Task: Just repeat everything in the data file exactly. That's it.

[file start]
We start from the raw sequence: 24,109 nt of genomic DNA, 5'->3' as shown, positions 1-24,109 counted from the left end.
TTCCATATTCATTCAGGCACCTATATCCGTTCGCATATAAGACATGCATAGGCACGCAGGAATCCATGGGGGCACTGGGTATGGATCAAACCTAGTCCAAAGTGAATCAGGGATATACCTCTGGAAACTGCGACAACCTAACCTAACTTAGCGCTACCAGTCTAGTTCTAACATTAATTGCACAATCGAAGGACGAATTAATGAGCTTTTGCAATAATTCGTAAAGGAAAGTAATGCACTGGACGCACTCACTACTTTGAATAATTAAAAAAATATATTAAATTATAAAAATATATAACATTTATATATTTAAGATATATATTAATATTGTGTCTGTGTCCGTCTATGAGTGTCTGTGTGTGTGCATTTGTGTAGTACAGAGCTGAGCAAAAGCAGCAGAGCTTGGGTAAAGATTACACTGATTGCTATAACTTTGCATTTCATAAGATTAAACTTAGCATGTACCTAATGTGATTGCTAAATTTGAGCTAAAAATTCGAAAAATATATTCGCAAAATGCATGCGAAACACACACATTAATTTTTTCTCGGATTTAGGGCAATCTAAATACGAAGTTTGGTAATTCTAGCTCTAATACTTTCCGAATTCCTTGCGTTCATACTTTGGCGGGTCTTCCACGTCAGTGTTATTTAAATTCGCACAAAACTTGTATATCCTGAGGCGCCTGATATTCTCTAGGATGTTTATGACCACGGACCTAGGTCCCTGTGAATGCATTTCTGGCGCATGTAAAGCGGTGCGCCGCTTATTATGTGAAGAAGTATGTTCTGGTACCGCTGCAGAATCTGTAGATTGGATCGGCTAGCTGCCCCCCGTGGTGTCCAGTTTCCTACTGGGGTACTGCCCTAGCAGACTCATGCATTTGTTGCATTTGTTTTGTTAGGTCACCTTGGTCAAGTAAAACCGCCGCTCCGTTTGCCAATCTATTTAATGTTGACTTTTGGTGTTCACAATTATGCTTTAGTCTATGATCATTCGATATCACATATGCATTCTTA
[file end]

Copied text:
We start from the raw sequence: 24,109 nt of genomic DNA, 5'->3' as shown, positions 1-24,109 counted from the left end.
TTCCATATTCATTCAGGCACCTATATCCGTTCGCATATAAGACATGCATAGGCACGCAGGAATCCATGGGGGCACTGGGTATGGATCAAACCTAGTCCAAAGTGAATCAGGGATATACCTCTGGAAACTGCGACAACCTAACCTAACTTAGCGCTACCAGTCTAGTTCTAACATTAATTGCACAATCGAAGGACGAATTAATGAGCTTTTGCAATAATTCGTAAAGGAAAGTAATGCACTGGACGCACTCACTACTTTGAATAATTAAAAAAATATATTAAATTATAAAAATATATAACATTTATATATTTAAGATATATATTAATATTGTGTCTGTGTCCGTCTATGAGTGTCTGTGTGTGTGCATTTGTGTAGTACAGAGCTGAGCAAAAGCAGCAGAGCTTGGGTAAAGATTACACTGATTGCTATAACTTTGCATTTCATAAGATTAAACTTAGCATGTACCTAATGTGATTGCTAAATTTGAGCTAAAAATTCGAAAAATATATTCGCAAAATGCATGCGAAACACACACATTAATTTTTTCTCGGATTTAGGGCAATCTAAATACGAAGTTTGGTAATTCTAGCTCTAATACTTTCCGAATTCCTTGCGTTCATACTTTGGCGGGTCTTCCACGTCAGTGTTATTTAAATTCGCACAAAACTTGTATATCCTGAGGCGCCTGATATTCTCTAGGATGTTTATGACCACGGACCTAGGTCCCTGTGAATGCATTTCTGGCGCATGTAAAGCGGTGCGCCGCTTATTATGTGAAGAAGTATGTTCTGGTACCGCTGCAGAATCTGTAGATTGGATCGGCTAGCTGCCCCCCGTGGTGTCCAGTTTCCTACTGGGGTACTGCCCTAGCAGACTCATGCATTTGTTGCATTTGTTTTGTTAGGTCACCTTGGTCAAGTAAAACCGCCGCTCCGTTTGCCAATCTATTTAATGTTGACTTTTGGTGTTCACAATTATGCTTTAGTCTATGATCATTCGATATCACATATGCATTCTTA